This effort back-fired of course, because I quickly found out that the situation was much worse than I had been told. As the evidence piled up, it soon became clear to me that humanity will have to be very lucky indeed to make it to the end of this century. Finally, I could not sustain my denial any longer and I entered the bargaining stage as I began looking for any possible solution to our predicament.
For those who are working through denial themselves, the best advice I can offer is to continue challenging your own deeply-held beliefs, even when the process is painful and frustrating. Read articles and studies from a wide range of sources, especially ones you don’t agree with, and don’t be too quick to accept answers just because they reinforce what you want to believe. Once you become adept at checking sources and verifying claims, you’ll be able to tell pretty quickly whether an article is reporting legitimate data or simply spouting propaganda and hopium.
Dealing with others who are in the depths of denial is a different story, since you can’t force anyone to accept information they refuse to believe. The only strategy I can suggest is to disengage as much as possible and keep conversations to neutral and inoffensive topics like favorite foods and pop culture. Remember that nothing you can say will convince these people of anything, and that it is not your responsibility to change anyone’s mind. After all, denial is not based on logic, and it’s impossible to reason someone out of a position they haven’t reasoned themselves into.
For those who are too intelligent to remain in perpetual denial, the next stage is often bargaining. This usually begins after a person has absorbed so much information about global crises that they can no longer deny the problems exist, so they become desperate to find solutions no matter how impractical or unlikely they may be. Many individuals in the bargaining stage seek comfort in narratives that promise “pie in the sky” techno-fixes like geoengineering, off-world colonies, artificial intelligence or the so-called singularity.
After learning about the stages of grief, you may notice that most news coverage about climate change, pollution and other intractable problems falls into this category. There are countless examples of articles that provide in-depth accounts of how utterly fucked we are, only to end with a completely unrealistic conclusion that suggests all these problems could somehow be fixed “if we all just come together to raise awareness and start working on solutions immediately” or some such nonsense. This is a classic example of bargaining in action, and you can safely assume that nothing significant will change no matter how much awareness is raised.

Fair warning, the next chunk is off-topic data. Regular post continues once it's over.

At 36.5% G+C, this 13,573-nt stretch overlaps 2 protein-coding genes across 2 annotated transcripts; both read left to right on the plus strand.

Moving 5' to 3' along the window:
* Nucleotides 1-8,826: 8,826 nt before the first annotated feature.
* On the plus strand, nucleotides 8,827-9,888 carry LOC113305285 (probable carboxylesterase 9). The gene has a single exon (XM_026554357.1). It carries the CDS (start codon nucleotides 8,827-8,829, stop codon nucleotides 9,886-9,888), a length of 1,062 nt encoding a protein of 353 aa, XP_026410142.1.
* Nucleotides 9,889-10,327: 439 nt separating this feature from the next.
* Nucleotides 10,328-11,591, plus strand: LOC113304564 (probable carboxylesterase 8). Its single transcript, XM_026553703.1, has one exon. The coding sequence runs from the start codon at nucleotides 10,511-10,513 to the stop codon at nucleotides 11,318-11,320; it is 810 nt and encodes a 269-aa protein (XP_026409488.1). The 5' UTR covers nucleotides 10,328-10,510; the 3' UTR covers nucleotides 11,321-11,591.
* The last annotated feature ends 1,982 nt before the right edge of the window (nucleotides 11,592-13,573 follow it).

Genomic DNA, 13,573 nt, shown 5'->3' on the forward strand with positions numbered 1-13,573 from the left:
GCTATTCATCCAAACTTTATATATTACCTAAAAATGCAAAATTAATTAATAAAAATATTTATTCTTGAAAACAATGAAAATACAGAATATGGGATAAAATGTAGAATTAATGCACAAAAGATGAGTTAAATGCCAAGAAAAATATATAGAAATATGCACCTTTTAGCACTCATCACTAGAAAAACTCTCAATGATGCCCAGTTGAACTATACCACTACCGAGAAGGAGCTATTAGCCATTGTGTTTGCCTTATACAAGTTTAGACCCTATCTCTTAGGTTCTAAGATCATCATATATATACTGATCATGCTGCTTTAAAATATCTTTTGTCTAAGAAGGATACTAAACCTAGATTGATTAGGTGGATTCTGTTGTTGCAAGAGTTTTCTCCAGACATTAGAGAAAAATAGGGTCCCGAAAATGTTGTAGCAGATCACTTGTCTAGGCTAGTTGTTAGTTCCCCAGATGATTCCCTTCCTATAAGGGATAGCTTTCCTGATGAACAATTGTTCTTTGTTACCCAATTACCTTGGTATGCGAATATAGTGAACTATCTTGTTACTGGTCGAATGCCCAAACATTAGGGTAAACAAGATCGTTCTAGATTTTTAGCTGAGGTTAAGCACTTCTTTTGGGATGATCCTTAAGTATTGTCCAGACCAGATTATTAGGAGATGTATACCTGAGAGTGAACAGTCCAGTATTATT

People in the bargaining stage are also the main drivers of efforts like Transition Towns, the permaculture movement and other well-intentioned-but-ultimately-doomed-to-fail projects. Note that I’m not saying these efforts are wasted or not worth pursuing, just that they will never achieve their actual goals of transforming society or saving humanity from extinction. If you reach this stage and feel inspired to pursue a world-saving project, by all means go right ahead and try, since your inevitable failure will help you progress to the next stage: Anger
Tips for Dealing with Bargaining
If you happen to find yourself in the bargaining stage searching for some way to prevent collapse and extinction, I suggest you join a few local activism groups (or for even faster burn-out, try to start a new one of your own). It doesn’t really matter what projects these groups are working on, because the point is to go through enough multi-hour consensus meetings, cold-weather marches and pointless protests to convince yourself that these efforts are cosmetic at best and that they can never really address the root causes of the problems they are trying to solve.
Pseudo-magical techno-solutions like geoengineering can also seem very appealing during this stage since they don’t rely so much on getting people to work together, but keep in mind that they will almost certainly introduce a whole new set of problems of their own. After all, the techno-fixes currently being proposed are intended to clean up the problems and side-effects caused by previous generations of techno-fixes, which people also thought would solve their problems.